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Strange bedfellows? Christie and Romney fundraise together

Meanwhile, new records show that Christie's allies joked about causing traffic jams for a local rabbi.
Republican Presidential candidate Mitt Romney campaigns in New Hampshire with NJ governor Chris Christie in 2012.
Republican Presidential candidate Mitt Romney campaigns in New Hampshire with NJ governor Chris Christie in 2012.

Call them the Republican odd couple.

Embattled New Jersey Gov. Chris Christie fundraised with failed 2012 Republican presidential candidate Mitt Romney on behalf of the Republican Governors Association Thursday in Boston. The RGA told msnbc that the duo raked in roughly $1 million at the event, held at the Lenox Hotel.

This is not the first time Christie has been away from New Jersey when new details have surfaced in the scandals dogging the governor's administration. New records were made public on Thursday by a state legislative committee investigating the lane closings on the George Washington Bridge. They show David Wildstein and Bridget Anne Kelly, two figures at the center of "Bridgegate," joked about causing “traffic problems” at the home of a local rabbi.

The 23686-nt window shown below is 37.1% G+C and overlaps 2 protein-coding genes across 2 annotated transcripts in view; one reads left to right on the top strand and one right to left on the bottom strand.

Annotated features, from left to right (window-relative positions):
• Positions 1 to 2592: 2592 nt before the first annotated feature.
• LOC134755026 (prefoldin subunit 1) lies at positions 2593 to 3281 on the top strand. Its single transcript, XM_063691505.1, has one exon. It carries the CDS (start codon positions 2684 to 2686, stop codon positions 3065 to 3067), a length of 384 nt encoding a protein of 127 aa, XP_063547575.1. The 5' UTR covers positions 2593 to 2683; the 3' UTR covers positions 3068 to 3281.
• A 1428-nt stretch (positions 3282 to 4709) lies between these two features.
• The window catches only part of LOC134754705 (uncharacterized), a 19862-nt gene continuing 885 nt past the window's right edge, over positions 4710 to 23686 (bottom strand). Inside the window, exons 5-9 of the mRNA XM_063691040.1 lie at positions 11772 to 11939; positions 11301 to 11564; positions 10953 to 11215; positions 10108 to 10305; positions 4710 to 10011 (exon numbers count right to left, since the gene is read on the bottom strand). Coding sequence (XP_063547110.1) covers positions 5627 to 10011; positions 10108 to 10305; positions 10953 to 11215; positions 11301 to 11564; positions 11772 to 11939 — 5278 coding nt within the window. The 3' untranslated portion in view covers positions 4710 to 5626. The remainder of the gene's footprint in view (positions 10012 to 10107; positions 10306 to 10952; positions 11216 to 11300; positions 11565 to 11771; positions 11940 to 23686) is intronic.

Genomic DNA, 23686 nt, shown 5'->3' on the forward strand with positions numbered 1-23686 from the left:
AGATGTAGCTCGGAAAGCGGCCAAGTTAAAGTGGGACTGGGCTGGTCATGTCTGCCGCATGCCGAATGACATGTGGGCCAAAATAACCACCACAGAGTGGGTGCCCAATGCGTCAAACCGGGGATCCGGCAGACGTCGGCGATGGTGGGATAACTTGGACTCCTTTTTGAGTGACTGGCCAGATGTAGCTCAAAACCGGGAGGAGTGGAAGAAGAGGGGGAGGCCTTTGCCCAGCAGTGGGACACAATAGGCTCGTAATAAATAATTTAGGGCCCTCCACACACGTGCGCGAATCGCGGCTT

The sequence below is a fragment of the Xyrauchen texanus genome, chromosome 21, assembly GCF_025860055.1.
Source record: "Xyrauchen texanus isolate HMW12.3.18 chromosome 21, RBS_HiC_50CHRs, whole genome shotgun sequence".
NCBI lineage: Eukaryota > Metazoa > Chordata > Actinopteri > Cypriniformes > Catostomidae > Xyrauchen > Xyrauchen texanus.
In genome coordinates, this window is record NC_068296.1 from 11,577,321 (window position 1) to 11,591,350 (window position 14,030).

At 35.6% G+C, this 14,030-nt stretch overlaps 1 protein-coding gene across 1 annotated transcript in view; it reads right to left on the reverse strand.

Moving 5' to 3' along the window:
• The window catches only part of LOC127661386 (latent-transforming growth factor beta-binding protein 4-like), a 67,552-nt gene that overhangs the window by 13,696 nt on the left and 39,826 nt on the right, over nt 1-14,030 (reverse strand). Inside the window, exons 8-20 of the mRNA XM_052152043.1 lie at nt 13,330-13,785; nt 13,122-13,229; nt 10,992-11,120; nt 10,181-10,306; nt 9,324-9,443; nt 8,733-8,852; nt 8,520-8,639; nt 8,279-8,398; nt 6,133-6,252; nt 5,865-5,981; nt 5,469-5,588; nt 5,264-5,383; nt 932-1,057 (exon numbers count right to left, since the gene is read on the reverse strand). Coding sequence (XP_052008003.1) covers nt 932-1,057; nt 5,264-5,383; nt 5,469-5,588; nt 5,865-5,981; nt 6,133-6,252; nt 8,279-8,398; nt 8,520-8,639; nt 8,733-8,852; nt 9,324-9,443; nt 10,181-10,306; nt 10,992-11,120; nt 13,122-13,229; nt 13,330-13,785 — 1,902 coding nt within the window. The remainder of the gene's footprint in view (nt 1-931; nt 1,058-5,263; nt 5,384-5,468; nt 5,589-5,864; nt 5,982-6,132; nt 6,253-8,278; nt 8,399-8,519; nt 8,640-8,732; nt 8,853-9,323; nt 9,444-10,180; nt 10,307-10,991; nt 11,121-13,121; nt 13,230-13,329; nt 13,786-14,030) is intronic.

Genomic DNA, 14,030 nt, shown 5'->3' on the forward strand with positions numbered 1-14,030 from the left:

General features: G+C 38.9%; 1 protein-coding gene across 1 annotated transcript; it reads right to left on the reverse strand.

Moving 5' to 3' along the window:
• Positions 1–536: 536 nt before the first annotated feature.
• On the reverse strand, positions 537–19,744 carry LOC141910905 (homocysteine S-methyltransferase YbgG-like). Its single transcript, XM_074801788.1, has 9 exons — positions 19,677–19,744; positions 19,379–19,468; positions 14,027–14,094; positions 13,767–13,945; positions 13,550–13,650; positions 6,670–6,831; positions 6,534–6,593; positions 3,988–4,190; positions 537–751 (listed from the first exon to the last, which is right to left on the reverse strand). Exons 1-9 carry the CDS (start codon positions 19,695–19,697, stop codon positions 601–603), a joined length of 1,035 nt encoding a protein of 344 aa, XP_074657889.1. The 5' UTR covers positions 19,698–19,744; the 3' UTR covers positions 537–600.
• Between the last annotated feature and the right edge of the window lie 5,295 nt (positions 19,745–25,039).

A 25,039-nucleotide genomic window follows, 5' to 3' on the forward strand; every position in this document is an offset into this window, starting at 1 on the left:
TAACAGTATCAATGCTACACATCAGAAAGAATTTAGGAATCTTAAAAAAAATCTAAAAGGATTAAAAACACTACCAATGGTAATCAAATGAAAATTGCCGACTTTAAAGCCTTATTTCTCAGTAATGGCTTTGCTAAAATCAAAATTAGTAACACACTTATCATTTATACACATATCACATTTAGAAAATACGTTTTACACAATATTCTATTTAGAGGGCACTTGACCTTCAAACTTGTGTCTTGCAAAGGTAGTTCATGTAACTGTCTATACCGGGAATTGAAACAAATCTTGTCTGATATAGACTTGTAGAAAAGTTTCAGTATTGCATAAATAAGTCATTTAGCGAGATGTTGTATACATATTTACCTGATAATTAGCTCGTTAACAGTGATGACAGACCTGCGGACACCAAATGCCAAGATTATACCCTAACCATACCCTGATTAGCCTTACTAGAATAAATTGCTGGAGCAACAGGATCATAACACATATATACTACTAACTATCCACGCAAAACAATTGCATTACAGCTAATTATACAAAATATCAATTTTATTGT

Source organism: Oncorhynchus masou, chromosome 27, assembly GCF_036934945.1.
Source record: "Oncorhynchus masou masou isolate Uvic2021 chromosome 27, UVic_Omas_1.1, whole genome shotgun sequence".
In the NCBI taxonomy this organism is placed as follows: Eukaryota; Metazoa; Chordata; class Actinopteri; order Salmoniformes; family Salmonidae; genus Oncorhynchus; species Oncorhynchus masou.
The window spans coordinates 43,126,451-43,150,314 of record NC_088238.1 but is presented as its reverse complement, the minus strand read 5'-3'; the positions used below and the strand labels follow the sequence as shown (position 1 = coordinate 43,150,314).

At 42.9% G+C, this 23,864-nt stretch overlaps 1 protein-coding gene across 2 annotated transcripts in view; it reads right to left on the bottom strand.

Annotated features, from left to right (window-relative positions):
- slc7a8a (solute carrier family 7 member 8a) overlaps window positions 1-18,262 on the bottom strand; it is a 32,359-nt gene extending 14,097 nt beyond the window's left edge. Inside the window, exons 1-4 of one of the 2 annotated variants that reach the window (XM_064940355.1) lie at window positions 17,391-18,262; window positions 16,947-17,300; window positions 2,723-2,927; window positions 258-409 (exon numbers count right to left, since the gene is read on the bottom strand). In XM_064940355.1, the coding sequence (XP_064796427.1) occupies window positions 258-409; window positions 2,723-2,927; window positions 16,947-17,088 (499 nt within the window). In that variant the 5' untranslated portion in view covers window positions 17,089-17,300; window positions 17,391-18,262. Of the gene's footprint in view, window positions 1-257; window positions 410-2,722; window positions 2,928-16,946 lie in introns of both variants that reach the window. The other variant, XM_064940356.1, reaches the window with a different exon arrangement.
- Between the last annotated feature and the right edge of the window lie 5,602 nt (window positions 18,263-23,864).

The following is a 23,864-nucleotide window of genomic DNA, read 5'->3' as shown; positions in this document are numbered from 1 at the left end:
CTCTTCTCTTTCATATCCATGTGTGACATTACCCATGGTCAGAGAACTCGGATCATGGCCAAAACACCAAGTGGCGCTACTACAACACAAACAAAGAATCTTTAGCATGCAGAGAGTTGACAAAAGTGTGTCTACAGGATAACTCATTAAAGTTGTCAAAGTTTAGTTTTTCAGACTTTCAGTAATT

Wildstein, a former Christie-appointed official at the Port Authority, on Aug. 19 wrote to Kelly, Christie’s former deputy chief of staff, that the rabbi “has officially pissed me off.” It was accompanied with a photo of the rabbi, identified by The Record newspaper as Mendy Carlebach.

Kelly wrote back: “We cannot cause traffic problems in front of his house, can we?”

Wildstein replied, “Flights to Tel Aviv all mysteriously delayed.”

It is not clear why Wildstein was angry with the rabbi. An email from Kelly to Wildstein six days earlier -- with the now-infamous words “Time for some traffic problems in Fort Lee" -- apparently catalyzed the lane closings.

The tables have certainly turned in the past year or so. After Romney lost in 2012, he was seen as an outcast of the Republican Party and stayed largely out of the public eye for months. 

Christie, while still a target of resentment among some Republicans over his embrace -- literally and figuratively -- of President Obama in the days leading up to the election, was mostly still seen as a rising GOP star. The governor’s approval ratings soared following his response to Hurricane Sandy, and his reputation as a politician willing to put partisanship and political games aside gained traction in his blue state. He was easily catapulted to a second term the following year and the 2016 drumbeat continued on. Fast forward to today, and Christie is waist deep in allegations that his office abused its power. His popularity has taken a big hit, both in the Garden State and nationally.

Meanwhile, Romney is edging back into public life. He frequently weighed in on security concerns around the Sochi Olympic Games. And last month, he showed up to the Sundance Film Festival premiere of “Mitt,” a documentary that tracks his two failed runs for the Oval Office.